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World Financial Center food trucks: It was exactly 3 p.m. on Tuesday, Feb. 7, when Albert Teran, owner of the Bongo Brothers Cuban Food Truck, firmly closed his window, disappointing several customers still waiting outside. “We have to stop selling at 3 p.m.,” he later explained. “Besides, I’d run out of food.”
Bongo Brothers was one of four food trucks parked in the cul-de-sac at North End Avenue and Vesey Street on the second day of Battery Park City’s newest dining amenity — four food trucks that will appear from Monday to Friday, 11 a.m. to 3 p.m., on a rotating schedule, bringing a variety of ethnic foods and desserts to B.P.C.’s hungry hordes.
The idea originated with Brookfield Office Properties, owner of the World Financial Center, in an effort to make up for the dining options that are no longer available inside 2 World Financial Center during construction. To ensure good quality and variety, the food trucks were chosen with the help of the New York City Food Truck Association, which has 25 vendors.
Teran said that business was great on his first day in Battery Park City. He estimated that he served around 150 customers, compared with around 100 customers during a normal lunch period when he parks on the street. Debbie Jones, who manages the Eddie’s Pizza food truck, also said she’d had a good day.
Frites ‘n’ Meats, with burgers, a variety of toppings and Belgian-style fries and Brooklyn-based Cupcake Crew selling cupcakes such as Red Velvet, S’mores and Chocolate Peppermint, made up that day’s foursome.
For information on which food trucks will be at the World Financial Center on any given day, go to www.worldfinancialcenter.com/foodtrucks.
Vandalized art table: In late September, two identical interactive maps showing the locations of most of the public art in Battery Park City were installed on the esplanade at a cost of $75,000 each. One was placed opposite Rockefeller Park, the other next to Wagner Park. In early December, the Wagner Park art table was smashed by what Matthew Monahan, a spokesman for the Battery Park City Authority called, “an outrageous act of vandalism. It’s a bit disheartening,” he said. “So many people consider Battery Park City a special place, but we’re not immune.” Monahan speculated that the damage could have been caused by skateboarders, but no one actually saw it happen.
For safety reasons, the damaged art table is currently under wraps while the Authority, which paid for the project, decides whether to replace it, relocate the intact art table, or take them both down.
Downtown community theater: Manhattan Youth is thinking about starting a community theater, and invites anyone interested in performing or crewing to a wine-and-cheese gathering on Monday, March 5 at 6:30 p.m. to discuss the possibilities. The exploratory event will be held at the Downtown Community Center (120 Warren St.).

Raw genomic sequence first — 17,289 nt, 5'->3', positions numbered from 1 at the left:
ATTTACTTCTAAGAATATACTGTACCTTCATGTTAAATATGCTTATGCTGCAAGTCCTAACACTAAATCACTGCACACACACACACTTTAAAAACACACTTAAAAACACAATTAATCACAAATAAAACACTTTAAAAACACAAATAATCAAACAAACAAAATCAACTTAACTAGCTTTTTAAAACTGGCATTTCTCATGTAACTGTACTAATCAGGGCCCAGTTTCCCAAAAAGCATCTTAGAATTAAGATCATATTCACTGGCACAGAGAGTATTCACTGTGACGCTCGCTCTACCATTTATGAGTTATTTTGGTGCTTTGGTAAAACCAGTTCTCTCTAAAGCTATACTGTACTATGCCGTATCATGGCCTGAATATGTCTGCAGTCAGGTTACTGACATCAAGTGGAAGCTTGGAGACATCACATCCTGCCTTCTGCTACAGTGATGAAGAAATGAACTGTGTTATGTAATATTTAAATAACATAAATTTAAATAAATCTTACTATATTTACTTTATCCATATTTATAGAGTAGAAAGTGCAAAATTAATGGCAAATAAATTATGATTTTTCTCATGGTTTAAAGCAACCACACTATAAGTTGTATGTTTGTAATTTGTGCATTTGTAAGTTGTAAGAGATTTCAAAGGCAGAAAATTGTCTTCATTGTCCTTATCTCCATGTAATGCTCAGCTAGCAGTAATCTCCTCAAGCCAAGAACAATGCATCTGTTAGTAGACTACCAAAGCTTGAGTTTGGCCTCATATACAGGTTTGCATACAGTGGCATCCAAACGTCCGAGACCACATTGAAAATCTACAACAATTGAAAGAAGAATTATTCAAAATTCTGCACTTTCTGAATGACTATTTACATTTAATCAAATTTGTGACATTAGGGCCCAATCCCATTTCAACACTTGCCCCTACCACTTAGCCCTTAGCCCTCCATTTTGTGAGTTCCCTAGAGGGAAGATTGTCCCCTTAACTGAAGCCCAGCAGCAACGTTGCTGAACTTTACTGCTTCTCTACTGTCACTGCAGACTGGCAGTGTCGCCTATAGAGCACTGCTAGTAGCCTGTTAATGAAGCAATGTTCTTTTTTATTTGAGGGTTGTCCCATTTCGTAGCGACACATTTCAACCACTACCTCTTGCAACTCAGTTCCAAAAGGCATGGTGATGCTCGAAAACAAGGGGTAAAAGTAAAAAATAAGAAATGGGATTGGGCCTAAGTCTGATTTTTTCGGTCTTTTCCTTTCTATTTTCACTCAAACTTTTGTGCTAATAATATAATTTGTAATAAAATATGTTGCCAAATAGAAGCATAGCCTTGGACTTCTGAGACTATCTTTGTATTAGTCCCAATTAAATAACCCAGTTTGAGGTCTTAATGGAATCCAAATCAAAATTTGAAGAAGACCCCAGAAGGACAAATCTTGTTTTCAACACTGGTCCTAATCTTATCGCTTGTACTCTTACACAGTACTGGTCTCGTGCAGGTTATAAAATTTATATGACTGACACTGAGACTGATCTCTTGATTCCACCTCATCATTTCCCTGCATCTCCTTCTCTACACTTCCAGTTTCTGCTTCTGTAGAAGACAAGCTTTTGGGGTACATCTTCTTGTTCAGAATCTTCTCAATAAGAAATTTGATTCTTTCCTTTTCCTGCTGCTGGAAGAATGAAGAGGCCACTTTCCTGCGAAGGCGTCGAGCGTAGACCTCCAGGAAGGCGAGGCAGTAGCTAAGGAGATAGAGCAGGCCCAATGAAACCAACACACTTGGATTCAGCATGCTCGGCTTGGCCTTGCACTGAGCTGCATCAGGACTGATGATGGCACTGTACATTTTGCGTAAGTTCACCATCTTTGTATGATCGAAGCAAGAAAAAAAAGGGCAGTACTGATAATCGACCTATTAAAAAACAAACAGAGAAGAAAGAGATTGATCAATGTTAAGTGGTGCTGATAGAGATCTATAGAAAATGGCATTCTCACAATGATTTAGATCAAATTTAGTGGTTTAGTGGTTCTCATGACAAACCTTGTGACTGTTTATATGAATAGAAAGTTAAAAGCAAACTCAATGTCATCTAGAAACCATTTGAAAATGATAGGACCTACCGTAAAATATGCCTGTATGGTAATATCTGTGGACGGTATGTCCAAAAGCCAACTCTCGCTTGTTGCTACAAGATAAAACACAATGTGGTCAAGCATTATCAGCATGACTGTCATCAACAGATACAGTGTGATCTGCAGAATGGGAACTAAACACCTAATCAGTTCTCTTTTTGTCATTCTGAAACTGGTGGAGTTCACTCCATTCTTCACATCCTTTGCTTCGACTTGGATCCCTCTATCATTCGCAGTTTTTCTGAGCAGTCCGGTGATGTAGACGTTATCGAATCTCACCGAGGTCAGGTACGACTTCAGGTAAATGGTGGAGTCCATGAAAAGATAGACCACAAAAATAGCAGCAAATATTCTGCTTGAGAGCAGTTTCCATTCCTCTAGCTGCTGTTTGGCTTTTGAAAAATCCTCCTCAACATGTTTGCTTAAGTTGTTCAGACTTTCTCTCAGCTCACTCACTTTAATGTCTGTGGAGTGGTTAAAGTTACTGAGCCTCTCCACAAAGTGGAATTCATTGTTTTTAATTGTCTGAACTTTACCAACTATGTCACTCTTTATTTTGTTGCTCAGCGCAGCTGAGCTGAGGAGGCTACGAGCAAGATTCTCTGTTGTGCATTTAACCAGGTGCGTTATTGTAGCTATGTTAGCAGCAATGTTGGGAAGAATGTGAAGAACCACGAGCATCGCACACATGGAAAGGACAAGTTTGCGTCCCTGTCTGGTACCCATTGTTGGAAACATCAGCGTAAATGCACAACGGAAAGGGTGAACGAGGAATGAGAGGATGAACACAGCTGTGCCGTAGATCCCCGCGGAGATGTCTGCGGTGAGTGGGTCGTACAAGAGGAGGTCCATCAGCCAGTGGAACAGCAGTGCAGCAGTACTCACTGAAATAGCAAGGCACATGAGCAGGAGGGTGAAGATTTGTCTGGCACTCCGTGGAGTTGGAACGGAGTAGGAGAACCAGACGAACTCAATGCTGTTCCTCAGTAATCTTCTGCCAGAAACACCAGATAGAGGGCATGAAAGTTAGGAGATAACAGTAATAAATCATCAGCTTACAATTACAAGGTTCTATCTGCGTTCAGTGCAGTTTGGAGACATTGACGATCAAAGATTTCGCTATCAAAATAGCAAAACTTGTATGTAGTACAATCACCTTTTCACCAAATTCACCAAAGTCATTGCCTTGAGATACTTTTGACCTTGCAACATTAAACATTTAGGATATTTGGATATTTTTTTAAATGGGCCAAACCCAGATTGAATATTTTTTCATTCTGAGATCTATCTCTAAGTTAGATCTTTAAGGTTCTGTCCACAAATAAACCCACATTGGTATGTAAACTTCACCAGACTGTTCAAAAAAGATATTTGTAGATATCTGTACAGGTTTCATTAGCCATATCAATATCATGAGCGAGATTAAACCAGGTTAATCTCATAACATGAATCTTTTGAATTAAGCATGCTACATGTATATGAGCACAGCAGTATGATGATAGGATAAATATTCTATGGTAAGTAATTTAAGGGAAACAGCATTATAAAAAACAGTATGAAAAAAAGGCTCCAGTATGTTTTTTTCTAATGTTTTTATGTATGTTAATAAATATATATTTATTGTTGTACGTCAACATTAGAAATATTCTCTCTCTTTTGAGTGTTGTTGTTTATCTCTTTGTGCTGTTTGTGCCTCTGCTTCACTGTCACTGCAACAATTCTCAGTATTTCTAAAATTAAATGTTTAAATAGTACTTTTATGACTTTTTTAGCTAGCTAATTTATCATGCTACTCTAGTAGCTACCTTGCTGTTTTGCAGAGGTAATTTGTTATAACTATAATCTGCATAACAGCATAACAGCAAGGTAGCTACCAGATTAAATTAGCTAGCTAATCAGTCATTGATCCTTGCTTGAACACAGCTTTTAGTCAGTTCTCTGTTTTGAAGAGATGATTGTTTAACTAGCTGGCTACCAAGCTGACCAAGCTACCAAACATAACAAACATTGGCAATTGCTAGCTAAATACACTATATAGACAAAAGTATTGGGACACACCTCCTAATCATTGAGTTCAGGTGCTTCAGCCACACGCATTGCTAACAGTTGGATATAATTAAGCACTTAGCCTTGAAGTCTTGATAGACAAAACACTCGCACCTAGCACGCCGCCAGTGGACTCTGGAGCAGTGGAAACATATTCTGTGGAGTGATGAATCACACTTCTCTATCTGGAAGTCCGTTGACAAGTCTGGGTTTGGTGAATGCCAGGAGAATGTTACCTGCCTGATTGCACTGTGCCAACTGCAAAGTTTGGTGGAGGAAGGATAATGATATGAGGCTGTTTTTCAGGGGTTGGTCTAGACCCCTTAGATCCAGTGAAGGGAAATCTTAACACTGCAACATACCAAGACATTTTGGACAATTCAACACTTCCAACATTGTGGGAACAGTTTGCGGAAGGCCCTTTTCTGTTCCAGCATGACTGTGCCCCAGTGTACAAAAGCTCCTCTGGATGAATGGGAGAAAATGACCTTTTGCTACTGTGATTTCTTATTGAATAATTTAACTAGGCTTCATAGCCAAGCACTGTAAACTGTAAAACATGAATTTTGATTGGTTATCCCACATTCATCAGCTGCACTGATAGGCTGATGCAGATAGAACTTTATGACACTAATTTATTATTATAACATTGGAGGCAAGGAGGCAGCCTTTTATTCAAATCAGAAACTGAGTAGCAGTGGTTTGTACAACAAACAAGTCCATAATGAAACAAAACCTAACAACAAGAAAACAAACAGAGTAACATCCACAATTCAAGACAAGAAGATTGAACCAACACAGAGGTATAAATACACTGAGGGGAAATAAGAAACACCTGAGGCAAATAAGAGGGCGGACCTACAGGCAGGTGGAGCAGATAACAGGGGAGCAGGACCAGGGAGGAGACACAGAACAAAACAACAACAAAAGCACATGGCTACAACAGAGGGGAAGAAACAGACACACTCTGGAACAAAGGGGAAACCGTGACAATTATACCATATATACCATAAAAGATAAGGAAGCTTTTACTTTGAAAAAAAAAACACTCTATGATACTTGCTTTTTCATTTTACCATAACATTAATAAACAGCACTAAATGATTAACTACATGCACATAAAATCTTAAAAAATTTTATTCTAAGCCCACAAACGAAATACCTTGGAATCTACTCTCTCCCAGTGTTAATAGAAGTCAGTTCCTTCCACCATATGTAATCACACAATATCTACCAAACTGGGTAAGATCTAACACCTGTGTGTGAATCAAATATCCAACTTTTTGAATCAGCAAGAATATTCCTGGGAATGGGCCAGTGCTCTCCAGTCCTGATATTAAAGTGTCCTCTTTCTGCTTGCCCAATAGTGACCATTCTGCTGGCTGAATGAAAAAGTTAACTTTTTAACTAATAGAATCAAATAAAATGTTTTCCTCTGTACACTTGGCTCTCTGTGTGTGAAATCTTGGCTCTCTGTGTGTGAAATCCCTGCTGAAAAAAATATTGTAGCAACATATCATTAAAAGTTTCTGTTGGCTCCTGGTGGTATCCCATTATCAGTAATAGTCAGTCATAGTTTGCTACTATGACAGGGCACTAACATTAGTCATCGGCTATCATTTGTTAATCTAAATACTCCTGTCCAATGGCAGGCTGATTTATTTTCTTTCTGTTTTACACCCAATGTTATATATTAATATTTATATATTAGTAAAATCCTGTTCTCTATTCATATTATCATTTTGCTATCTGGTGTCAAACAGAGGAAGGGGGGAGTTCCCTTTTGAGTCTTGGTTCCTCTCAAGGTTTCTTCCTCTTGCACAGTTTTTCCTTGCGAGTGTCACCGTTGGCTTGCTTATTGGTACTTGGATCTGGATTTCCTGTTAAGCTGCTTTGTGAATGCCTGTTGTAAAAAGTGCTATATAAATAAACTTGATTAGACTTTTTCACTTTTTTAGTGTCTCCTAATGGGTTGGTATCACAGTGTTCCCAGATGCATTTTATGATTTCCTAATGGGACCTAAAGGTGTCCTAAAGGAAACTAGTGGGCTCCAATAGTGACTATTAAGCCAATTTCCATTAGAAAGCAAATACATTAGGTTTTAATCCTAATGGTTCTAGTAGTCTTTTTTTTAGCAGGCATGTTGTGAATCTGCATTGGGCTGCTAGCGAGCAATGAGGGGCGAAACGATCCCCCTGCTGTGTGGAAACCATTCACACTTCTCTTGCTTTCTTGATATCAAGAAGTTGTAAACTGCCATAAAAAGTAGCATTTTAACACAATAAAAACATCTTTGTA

“It’s well known that Downtown is full of talented singers, dancers, actors, musicians and artists of all kinds and of all ages who might love the chance to perform or crew a production of a play or musical,” said Rosalie Joseph, who is one of the organizers along with Bob Townley, executive director of Manhattan Youth.
Joseph said that, “Community theater refers to theatrical performances made for, by and with the residents of a particular community and performed in a venue in the neighborhood.”
RSVP to Rosalie Joseph, email@example.com. Those who can’t make the meeting but who are interested in working to develop a community theater, should email Joseph with contact information.
Valentine-making workshop: The Battery Park City Parks Conservancy’s annual Valentine-making workshop takes place on Saturday, Feb. 11 from 10:30 a.m. to noon at 6 River Terrace. Like last year, the theme will be “green” valentines, made from recycled materials such as salvaged paper, postage stamps, dried flowers, lace and ribbon.
Abby Ehrlich, director of programming for the B.P.C. Parks Conservancy, suggests that participants bring something of their own with which to personalize their valentines.
At last year’s valentine-making workshop, people from toddlers on up quickly became engrossed in the process of thinking of what they wanted to say to whom and of designing, cutting and pasting. The room hummed with intent and concentrated activity. Out of the workshop emerged valentines for moms, dads and grandparents, friends and a favorite teacher.
The workshop costs $5 per person (cash only). It’s free for children under 3. Pre-registration is required as space is limited. Call (212) 267-9700, ext. 348 or 366 to register.
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